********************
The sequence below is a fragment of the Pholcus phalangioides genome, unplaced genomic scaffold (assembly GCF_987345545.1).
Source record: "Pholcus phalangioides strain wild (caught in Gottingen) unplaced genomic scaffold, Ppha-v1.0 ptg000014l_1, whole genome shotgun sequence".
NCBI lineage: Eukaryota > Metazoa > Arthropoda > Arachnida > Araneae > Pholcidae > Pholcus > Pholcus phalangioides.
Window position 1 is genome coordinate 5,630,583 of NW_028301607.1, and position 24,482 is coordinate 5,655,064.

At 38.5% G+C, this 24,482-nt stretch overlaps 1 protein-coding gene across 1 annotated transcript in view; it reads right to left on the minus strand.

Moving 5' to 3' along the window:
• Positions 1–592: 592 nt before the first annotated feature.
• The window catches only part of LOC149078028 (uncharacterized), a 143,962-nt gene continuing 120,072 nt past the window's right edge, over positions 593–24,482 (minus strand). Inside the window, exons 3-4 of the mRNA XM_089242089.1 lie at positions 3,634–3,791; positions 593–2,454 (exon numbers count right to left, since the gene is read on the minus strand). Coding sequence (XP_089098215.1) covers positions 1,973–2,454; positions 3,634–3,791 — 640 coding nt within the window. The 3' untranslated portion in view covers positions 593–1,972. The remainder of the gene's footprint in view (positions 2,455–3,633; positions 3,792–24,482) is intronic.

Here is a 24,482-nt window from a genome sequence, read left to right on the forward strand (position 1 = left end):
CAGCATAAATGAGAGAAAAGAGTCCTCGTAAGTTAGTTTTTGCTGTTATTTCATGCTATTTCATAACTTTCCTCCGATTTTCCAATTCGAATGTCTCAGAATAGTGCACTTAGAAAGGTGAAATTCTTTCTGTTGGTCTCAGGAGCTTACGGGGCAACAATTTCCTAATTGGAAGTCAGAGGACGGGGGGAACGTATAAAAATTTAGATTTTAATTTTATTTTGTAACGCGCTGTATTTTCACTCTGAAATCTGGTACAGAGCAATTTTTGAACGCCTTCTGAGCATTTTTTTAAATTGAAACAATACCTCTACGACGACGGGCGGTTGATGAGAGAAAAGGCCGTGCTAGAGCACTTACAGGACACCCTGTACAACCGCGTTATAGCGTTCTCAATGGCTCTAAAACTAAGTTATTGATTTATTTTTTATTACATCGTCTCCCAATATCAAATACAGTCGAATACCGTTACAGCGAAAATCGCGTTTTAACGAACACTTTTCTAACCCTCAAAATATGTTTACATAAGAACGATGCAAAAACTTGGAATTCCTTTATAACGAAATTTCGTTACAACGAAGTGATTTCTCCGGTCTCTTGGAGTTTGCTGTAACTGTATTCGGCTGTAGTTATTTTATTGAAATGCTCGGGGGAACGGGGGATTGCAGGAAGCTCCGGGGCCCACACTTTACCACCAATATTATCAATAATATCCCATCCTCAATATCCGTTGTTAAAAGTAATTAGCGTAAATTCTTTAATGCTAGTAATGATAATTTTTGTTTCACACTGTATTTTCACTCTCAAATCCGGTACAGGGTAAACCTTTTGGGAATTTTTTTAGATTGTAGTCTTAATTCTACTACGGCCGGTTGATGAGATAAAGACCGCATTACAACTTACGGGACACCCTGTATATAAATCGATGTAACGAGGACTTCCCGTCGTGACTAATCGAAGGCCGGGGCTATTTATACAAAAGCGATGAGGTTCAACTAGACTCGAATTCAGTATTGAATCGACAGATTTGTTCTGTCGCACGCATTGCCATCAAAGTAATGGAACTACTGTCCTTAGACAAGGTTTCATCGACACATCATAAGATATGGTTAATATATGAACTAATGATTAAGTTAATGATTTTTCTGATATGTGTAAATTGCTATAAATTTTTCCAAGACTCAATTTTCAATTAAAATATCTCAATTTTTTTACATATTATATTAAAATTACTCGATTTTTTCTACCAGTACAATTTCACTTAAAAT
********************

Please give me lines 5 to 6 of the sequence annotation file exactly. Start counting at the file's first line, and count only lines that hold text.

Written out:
At 38.5% G+C, this 24,482-nt stretch overlaps 1 protein-coding gene across 1 annotated transcript in view; it reads right to left on the minus strand.

Moving 5' to 3' along the window: